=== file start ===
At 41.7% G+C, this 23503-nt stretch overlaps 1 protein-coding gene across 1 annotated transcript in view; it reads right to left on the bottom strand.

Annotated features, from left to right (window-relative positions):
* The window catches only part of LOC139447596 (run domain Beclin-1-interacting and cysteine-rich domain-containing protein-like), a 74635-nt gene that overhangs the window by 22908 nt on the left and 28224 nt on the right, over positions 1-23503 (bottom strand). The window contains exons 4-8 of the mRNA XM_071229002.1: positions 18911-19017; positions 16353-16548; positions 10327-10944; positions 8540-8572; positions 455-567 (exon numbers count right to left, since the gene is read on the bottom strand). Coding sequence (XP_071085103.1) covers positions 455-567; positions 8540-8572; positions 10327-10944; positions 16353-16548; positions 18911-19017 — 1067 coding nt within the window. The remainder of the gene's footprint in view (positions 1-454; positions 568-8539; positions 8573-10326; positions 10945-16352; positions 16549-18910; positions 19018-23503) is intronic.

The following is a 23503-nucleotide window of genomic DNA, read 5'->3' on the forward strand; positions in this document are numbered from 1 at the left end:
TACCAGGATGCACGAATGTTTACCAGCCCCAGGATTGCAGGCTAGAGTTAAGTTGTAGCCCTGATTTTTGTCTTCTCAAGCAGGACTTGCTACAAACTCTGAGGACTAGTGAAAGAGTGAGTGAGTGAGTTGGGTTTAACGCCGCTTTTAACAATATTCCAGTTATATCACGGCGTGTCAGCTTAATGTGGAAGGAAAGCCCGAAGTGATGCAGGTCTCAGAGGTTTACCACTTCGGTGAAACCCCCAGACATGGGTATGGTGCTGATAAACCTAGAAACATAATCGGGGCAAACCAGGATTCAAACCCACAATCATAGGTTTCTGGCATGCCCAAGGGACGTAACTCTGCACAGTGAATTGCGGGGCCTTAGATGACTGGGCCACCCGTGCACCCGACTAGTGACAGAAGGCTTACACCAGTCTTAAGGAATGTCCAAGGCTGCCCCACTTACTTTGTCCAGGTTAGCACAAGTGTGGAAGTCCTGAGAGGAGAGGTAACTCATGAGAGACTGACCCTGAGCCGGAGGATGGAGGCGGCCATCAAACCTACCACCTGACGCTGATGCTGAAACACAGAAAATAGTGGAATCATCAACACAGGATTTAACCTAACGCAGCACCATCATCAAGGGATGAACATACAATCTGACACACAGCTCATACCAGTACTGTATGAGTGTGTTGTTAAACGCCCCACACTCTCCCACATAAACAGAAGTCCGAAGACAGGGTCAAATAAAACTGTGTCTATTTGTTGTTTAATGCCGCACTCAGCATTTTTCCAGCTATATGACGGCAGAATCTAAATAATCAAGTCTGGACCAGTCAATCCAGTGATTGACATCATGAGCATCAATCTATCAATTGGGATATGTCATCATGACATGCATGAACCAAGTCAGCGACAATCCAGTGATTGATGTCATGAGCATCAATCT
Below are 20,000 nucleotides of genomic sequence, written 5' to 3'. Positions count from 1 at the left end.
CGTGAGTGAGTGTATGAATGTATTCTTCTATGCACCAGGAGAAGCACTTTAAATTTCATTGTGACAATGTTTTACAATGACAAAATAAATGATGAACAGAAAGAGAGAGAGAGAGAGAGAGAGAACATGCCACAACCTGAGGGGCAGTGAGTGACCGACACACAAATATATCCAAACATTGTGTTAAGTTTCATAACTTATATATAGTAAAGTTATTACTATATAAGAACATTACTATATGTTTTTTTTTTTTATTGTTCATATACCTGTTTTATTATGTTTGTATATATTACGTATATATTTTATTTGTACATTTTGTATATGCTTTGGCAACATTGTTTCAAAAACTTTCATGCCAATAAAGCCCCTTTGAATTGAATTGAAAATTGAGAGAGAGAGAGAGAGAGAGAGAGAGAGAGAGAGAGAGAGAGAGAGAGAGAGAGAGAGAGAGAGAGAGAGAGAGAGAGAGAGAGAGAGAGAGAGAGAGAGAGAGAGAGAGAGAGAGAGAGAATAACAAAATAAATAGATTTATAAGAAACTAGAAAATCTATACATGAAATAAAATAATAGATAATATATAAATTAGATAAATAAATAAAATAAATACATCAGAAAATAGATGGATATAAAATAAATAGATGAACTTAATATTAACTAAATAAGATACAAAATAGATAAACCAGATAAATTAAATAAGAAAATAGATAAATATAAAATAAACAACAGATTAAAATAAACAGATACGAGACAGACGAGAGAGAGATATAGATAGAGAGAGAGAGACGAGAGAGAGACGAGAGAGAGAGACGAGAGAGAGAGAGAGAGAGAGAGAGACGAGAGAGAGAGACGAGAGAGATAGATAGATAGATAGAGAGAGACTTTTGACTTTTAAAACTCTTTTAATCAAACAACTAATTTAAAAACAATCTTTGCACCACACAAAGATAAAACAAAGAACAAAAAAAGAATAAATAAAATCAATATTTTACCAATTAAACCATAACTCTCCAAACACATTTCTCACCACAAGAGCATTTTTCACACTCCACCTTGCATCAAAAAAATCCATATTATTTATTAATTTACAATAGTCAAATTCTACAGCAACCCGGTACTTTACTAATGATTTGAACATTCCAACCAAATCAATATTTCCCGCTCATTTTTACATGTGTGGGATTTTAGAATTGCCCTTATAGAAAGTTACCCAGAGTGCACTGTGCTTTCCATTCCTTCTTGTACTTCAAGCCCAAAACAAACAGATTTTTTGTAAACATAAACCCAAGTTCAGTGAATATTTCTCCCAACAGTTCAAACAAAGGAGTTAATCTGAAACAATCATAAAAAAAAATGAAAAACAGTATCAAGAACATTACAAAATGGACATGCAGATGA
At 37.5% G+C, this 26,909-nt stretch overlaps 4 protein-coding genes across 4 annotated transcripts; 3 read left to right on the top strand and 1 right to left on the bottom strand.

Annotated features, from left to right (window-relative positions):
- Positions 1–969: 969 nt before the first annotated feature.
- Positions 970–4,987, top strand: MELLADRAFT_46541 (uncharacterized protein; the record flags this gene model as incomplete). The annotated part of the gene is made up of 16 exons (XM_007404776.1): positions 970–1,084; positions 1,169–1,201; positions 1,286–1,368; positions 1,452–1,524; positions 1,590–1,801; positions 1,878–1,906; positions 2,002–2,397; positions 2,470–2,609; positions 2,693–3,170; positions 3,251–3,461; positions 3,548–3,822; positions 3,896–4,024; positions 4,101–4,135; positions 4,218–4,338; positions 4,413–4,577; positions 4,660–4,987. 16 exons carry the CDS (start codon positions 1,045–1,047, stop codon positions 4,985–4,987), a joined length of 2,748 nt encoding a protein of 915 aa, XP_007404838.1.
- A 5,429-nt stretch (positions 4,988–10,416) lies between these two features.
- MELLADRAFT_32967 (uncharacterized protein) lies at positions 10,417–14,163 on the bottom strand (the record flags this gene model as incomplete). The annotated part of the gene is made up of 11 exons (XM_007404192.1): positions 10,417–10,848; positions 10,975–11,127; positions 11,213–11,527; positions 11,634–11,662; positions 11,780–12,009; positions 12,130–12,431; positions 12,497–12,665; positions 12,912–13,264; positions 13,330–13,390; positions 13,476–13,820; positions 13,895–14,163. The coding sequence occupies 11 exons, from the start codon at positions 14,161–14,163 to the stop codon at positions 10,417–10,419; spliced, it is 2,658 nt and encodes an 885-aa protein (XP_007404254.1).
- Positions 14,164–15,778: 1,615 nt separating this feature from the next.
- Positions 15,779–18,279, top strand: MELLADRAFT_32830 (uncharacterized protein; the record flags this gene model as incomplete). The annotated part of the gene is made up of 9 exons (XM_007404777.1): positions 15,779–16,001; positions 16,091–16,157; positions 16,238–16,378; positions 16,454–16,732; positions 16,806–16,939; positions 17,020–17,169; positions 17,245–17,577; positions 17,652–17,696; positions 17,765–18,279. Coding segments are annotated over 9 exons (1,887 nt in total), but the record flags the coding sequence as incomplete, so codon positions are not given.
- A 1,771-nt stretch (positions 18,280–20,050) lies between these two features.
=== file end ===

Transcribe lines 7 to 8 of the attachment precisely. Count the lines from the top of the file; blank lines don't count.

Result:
CGTGAGTGAGTGTATGAATGTATTCTTCTATGCACCAGGAGAAGCACTTTAAATTTCATTGTGACAATGTTTTACAATGACAAAATAAATGATGAACAGAAAGAGAGAGAGAGAGAGAGAGAGAACATGCCACAACCTGAGGGGCAGTGAGTGACCGACACACAAATATATCCAAACATTGTGTTAAGTTTCATAACTTATATATAGTAAAGTTATTACTATATAAGAACATTACTATATGTTTTTTTTTTTTATTGTTCATATACCTGTTTTATTATGTTTGTATATATTACGTATATATTTTATTTGTACATTTTGTATATGCTTTGGCAACATTGTTTCAAAAACTTTCATGCCAATAAAGCCCCTTTGAATTGAATTGAAAATTGAGAGAGAGAGAGAGAGAGAGAGAGAGAGAGAGAGAGAGAGAGAGAGAGAGAGAGAGAGAGAGAGAGAGAGAGAGAGAGAGAGAGAGAGAGAGAGAGAGAGAGAGAGAGAGAGAGAGAGAGAATAACAAAATAAATAGATTTATAAGAAACTAGAAAATCTATACATGAAATAAAATAATAGATAATATATAAATTAGATAAATAAATAAAATAAATACATCAGAAAATAGATGGATATAAAATAAATAGATGAACTTAATATTAACTAAATAAGATACAAAATAGATAAACCAGATAAATTAAATAAGAAAATAGATAAATATAAAATAAACAACAGATTAAAATAAACAGATACGAGACAGACGAGAGAGAGATATAGATAGAGAGAGAGAGACGAGAGAGAGACGAGAGAGAGAGACGAGAGAGAGAGAGAGAGAGAGAGAGACGAGAGAGAGAGACGAGAGAGATAGATAGATAGATAGAGAGAGACTTTTGACTTTTAAAACTCTTTTAATCAAACAACTAATTTAAAAACAATCTTTGCACCACACAAAGATAAAACAAAGAACAAAAAAAGAATAAATAAAATCAATATTTTACCAATTAAACCATAACTCTCCAAACACATTTCTCACCACAAGAGCATTTTTCACACTCCACCTTGCATCAAAAAAATCCATATTATTTATTAATTTACAATAGTCAAATTCTACAGCAACCCGGTACTTTACTAATGATTTGAACATTCCAACCAAATCAATATTTCCCGCTCATTTTTACATGTGTGGGATTTTAGAATTGCCCTTATAGAAAGTTACCCAGAGTGCACTGTGCTTTCCATTCCTTCTTGTACTTCAAGCCCAAAACAAACAGATTTTTTGTAAACATAAACCCAAGTTCAGTGAATATTTCTCCCAACAGTTCAAACAAAGGAGTTAATCTGAAACAATCATAAAAAAAAATGAAAAACAGTATCAAGAACATTACAAAATGGACATGCAGATGA
At 37.5% G+C, this 26,909-nt stretch overlaps 4 protein-coding genes across 4 annotated transcripts; 3 read left to right on the top strand and 1 right to left on the bottom strand.